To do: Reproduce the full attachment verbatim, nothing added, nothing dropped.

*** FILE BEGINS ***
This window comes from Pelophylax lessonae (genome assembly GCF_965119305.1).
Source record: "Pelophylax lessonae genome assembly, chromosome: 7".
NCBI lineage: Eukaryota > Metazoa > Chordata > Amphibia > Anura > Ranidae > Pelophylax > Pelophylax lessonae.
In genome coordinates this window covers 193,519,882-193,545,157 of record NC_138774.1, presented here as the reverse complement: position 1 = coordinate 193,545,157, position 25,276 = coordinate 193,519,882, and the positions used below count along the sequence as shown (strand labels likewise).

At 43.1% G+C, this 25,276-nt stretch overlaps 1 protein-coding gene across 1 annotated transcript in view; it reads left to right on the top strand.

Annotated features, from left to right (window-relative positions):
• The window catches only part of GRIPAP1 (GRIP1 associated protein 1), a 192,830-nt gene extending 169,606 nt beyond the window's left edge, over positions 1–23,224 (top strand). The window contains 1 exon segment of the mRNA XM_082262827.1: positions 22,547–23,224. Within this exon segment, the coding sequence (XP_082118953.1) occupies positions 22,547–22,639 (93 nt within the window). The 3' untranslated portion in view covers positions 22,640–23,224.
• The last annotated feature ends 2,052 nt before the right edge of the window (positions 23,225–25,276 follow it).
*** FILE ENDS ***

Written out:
This window comes from Pelophylax lessonae (genome assembly GCF_965119305.1).
Source record: "Pelophylax lessonae genome assembly, chromosome: 7".
NCBI lineage: Eukaryota > Metazoa > Chordata > Amphibia > Anura > Ranidae > Pelophylax > Pelophylax lessonae.
In genome coordinates this window covers 193,519,882-193,545,157 of record NC_138774.1, presented here as the reverse complement: position 1 = coordinate 193,545,157, position 25,276 = coordinate 193,519,882, and the positions used below count along the sequence as shown (strand labels likewise).

At 43.1% G+C, this 25,276-nt stretch overlaps 1 protein-coding gene across 1 annotated transcript in view; it reads left to right on the top strand.

Annotated features, from left to right (window-relative positions):
• The window catches only part of GRIPAP1 (GRIP1 associated protein 1), a 192,830-nt gene extending 169,606 nt beyond the window's left edge, over positions 1–23,224 (top strand). The window contains 1 exon segment of the mRNA XM_082262827.1: positions 22,547–23,224. Within this exon segment, the coding sequence (XP_082118953.1) occupies positions 22,547–22,639 (93 nt within the window). The 3' untranslated portion in view covers positions 22,640–23,224.
• The last annotated feature ends 2,052 nt before the right edge of the window (positions 23,225–25,276 follow it).